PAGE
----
What is ankylosing spondylitis? What are the tests and procedures that are employed for diagnosing ankylosing spondylitis? Scroll down to find out more on the symptoms, risk factors, diagnosis and the treatment of this medical condition.
Ankylosing spondylitis is a form of arthritis that is categorized under a group of arthritic conditions called ‘spondyloarthropathies’. It is characterized by the inflammation of the spinal bones, sacroiliac joints and the intervertebral discs that separate the spinal bones. While this inflammatory disease causes pain and stiffness initially, fusion of bones may occur as the disease progresses.
This has an adverse impact on the range of motion of the spine. If left untreated, it may lead to kyphosis, a deformity of the spine. Men are more susceptible to this condition than women. Given below is some information on the risk factors along with tests that are generally conducted for diagnosing ankylosing spondylitis.
Risk Factors for Ankylosing Spondylitis
As mentioned earlier, the incidence of ankylosing spondylitis is higher in men. The exact cause of this arthritic condition is still unknown, but it is believed that one may be genetically predisposed to this condition. Studies have revealed that a majority of people who have been diagnosed with this condition are born with a particular gene. The genetic marker, in this case, is the presence of the HLA-B27 protein. However, that doesn’t mean that every person who tests positive for HLA-B27 protein will develop ankylosing spondylitis.
Environmental factors may also play an important role. Immune response is another aspect that has been studied to understand who might be at a risk of developing this arthritic condition. It’s possible that certain infections may activate the immune system, which may then continue to cause inflammation of a part of the spine or affect the entire spine. Intermittent lower back pain and stiffness are the common symptoms of this condition. Pain generally aggravates while one is resting and gets better with exercise or physical activity. Over time, the mobility of the spine may get reduced considerably.
How to Diagnose Ankylosing Spondylitis
A physical examination or a study of symptoms, may not be enough for the purposes of confirming the diagnosis of ankylosing spondylitis. Doctors would have to conduct certain tests for diagnosing ankylosing spondylitis for ascertaining the cause of back pain and stiffness. Here are certain diagnostic tests that will be conducted in order to diagnose ankylosing spondylitis.
When doctors suspect a patient to be suffering from this form of arthritis, they start by conducting an X-ray examination of the spine as well as the pelvic region. This is one of the most basic diagnostic tests that help in detection of any abnormalities. Changes in the structure of the vertebrae, or in the joints located between the pelvis and the sacrum, can provide valuable information that will help them formulate a diagnosis. Fusion of the spinal bones is the characteristic feature of ankylosing spondylitis, and this can be detected with the help of X-rays. Inflammatory changes in sacroiliac joints or the vertebrae can also be studied with the help of other imaging procedures such as MRI or CT scans.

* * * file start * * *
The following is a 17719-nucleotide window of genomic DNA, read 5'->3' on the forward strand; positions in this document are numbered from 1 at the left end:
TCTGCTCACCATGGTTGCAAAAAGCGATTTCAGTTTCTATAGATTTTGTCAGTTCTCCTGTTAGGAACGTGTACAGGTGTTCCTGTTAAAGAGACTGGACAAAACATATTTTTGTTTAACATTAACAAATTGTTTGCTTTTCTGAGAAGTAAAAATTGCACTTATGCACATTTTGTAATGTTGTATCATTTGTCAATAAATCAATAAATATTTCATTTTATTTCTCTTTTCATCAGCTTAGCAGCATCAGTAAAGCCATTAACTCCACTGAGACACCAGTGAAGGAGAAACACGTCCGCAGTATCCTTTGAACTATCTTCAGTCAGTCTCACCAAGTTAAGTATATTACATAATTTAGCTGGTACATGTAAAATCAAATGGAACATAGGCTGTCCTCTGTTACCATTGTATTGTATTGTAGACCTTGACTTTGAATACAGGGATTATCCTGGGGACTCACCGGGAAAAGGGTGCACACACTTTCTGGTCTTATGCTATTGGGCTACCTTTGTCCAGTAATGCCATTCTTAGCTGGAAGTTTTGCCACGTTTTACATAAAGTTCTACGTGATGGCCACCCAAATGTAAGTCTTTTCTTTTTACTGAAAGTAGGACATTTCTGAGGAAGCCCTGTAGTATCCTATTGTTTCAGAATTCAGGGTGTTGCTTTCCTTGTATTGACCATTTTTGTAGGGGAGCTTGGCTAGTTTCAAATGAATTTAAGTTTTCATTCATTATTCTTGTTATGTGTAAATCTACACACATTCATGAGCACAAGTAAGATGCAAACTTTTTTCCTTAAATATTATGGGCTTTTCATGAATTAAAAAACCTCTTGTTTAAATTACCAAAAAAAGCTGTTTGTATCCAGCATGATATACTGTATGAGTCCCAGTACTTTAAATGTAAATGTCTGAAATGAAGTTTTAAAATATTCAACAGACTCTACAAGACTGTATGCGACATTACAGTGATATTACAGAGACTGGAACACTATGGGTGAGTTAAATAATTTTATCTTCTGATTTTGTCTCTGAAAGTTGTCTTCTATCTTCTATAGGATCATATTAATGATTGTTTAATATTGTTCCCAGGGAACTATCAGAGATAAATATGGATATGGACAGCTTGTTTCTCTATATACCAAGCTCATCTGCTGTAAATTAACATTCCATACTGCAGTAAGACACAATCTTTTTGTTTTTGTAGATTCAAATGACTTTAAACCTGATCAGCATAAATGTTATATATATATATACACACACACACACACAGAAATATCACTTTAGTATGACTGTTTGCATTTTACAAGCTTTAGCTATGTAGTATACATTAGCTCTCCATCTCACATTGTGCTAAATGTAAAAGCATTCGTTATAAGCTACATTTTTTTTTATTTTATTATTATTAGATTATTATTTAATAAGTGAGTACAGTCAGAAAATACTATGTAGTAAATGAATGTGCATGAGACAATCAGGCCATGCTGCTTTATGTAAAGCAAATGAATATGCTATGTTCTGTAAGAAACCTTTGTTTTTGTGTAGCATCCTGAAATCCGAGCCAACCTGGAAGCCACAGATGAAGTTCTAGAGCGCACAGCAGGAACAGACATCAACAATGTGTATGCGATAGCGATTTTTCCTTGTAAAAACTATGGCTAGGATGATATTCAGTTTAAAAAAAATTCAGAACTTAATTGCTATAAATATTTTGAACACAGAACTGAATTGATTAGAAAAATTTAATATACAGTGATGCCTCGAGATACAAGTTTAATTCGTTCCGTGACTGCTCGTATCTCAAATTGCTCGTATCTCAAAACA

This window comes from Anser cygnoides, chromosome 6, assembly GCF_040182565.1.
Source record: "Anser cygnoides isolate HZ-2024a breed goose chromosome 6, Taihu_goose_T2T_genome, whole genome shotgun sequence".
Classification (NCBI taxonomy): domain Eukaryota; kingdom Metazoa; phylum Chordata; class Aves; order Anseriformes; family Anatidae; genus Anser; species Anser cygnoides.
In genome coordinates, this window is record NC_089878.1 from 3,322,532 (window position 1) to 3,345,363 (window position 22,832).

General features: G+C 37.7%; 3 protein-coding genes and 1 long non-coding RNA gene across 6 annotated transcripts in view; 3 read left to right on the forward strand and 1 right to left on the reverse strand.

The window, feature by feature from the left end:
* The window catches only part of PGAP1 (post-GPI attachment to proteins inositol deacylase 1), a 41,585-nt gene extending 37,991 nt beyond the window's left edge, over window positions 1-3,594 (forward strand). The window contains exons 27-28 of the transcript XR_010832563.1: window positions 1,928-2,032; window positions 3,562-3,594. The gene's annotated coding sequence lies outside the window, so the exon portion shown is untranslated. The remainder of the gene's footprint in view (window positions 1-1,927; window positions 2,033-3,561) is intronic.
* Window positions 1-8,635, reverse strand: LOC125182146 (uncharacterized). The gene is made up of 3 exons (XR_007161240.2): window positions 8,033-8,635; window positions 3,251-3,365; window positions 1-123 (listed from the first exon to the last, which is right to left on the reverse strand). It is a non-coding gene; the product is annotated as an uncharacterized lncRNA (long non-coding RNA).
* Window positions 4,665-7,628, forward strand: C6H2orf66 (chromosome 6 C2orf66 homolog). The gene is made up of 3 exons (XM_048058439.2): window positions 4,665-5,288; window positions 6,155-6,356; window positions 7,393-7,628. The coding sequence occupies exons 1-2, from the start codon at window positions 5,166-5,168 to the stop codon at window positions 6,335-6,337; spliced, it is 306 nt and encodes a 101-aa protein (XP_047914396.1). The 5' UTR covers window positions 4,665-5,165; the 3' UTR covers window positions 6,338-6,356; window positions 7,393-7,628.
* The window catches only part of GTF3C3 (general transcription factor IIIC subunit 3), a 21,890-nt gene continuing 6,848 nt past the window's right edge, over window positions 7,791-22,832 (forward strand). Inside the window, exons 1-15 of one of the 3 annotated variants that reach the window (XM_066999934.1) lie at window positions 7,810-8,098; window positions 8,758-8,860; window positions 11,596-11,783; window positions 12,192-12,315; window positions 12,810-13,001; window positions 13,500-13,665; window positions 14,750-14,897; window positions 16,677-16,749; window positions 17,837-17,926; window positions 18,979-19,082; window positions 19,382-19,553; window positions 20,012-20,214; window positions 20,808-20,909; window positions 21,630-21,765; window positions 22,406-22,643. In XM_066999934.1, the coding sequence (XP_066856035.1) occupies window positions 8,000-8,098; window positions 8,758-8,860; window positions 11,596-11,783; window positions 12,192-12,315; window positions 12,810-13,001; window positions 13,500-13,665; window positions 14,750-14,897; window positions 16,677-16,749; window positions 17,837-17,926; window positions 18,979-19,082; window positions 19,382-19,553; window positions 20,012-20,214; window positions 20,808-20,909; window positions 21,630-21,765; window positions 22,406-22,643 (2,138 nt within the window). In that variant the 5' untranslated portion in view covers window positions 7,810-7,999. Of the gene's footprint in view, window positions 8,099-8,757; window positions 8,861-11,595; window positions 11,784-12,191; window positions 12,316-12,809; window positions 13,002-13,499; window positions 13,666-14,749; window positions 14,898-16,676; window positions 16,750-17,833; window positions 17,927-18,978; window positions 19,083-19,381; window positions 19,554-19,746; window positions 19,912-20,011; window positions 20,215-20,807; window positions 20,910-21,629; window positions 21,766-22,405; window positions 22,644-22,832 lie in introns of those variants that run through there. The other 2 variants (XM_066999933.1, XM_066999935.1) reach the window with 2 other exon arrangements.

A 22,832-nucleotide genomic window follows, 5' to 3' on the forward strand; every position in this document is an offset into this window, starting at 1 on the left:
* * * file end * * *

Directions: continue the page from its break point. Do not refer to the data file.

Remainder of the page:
Blood tests can certainly provide valuable information that may help the doctors formulate a diagnosis. As mentioned earlier, a specific gene for HLA-B27 tissue type is often detected in people suffering from ankylosing spondylitis. This is the reason why, a human leukocyte antigen-B27 (HLA-B27) test is ordered. This test helps in detection of the HLA-B27 protein.
Along with this test, other tests that may be conducted include CRP (C reactive protein), ESR (erythrocyte sedimentation rate) and the RF (rheumatoid factor) test. Along with these blood tests a CBC (complete blood count) test is also ordered. These aforementioned tests are commonly ordered if a patient is exhibiting symptoms of any form of arthritis affecting the spine.
How to Deal with Ankylosing Spondylitis
Now that you have a basic idea on how ankylosing spondylitis is diagnosed, let’s move on to the treatment options. Well, as is the case with any inflammatory condition, non-steroidal anti-inflammatory drugs (NSAIDs) will be prescribed for alleviating the symptoms that develop due to inflammation. If symptoms are severe, doctors may also prescribe corticosteroids or stronger pain medication. Drugs called TNF-inhibitors may be prescribed for reducing the intensity of symptoms. Etanercept, adalimumab or infliximab are some of the drugs that bind to TNF-alpha proteins that are produced by the body in response to inflammation.
By binding to these proteins, TNF-inhibitors help in reducing symptoms that are caused due to the production of this inflammatory protein. Since the symptoms usually worsen during periods of inactivity, do perform the exercises suggested by the doctors. In severe cases, where the range of motion is poor, and spine mobility is badly affected, surgery may be recommended. Following an anti-inflammatory diet may also have a positive effect in reducing the intensity of inflammation associated symptoms.
This was all about the tests and procedures that are employed for the diagnosis of ankylosing spondylitis. Ankylosing spondylitis is a debilitating progressive disease, which if left untreated, may worsen and affect one’s ability to perform routine activities. Thus, the earlier it is diagnosed, the easier would it be to manage this serious form of arthritis.